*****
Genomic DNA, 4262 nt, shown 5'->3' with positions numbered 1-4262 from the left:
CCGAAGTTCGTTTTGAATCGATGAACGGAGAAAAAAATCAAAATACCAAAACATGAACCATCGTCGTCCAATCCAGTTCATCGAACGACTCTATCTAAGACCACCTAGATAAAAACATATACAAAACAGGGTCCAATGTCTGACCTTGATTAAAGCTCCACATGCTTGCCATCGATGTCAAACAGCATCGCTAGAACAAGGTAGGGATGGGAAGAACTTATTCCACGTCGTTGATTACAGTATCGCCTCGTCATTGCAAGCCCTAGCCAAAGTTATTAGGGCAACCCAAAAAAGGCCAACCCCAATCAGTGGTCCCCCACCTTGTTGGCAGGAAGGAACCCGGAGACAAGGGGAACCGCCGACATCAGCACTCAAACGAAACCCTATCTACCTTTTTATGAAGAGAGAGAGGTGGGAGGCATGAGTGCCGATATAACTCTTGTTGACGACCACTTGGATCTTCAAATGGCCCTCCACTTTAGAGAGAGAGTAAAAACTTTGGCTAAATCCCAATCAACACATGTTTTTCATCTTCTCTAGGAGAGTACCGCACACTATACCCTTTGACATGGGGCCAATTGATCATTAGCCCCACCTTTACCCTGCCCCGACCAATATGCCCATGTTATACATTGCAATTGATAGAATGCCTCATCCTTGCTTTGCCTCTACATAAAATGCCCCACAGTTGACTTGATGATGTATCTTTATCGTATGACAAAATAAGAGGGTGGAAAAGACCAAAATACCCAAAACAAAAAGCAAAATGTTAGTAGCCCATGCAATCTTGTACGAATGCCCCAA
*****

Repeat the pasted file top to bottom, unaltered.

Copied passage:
Genomic DNA, 4262 nt, shown 5'->3' with positions numbered 1-4262 from the left:
CCGAAGTTCGTTTTGAATCGATGAACGGAGAAAAAAATCAAAATACCAAAACATGAACCATCGTCGTCCAATCCAGTTCATCGAACGACTCTATCTAAGACCACCTAGATAAAAACATATACAAAACAGGGTCCAATGTCTGACCTTGATTAAAGCTCCACATGCTTGCCATCGATGTCAAACAGCATCGCTAGAACAAGGTAGGGATGGGAAGAACTTATTCCACGTCGTTGATTACAGTATCGCCTCGTCATTGCAAGCCCTAGCCAAAGTTATTAGGGCAACCCAAAAAAGGCCAACCCCAATCAGTGGTCCCCCACCTTGTTGGCAGGAAGGAACCCGGAGACAAGGGGAACCGCCGACATCAGCACTCAAACGAAACCCTATCTACCTTTTTATGAAGAGAGAGAGGTGGGAGGCATGAGTGCCGATATAACTCTTGTTGACGACCACTTGGATCTTCAAATGGCCCTCCACTTTAGAGAGAGAGTAAAAACTTTGGCTAAATCCCAATCAACACATGTTTTTCATCTTCTCTAGGAGAGTACCGCACACTATACCCTTTGACATGGGGCCAATTGATCATTAGCCCCACCTTTACCCTGCCCCGACCAATATGCCCATGTTATACATTGCAATTGATAGAATGCCTCATCCTTGCTTTGCCTCTACATAAAATGCCCCACAGTTGACTTGATGATGTATCTTTATCGTATGACAAAATAAGAGGGTGGAAAAGACCAAAATACCCAAAACAAAAAGCAAAATGTTAGTAGCCCATGCAATCTTGTACGAATGCCCCAA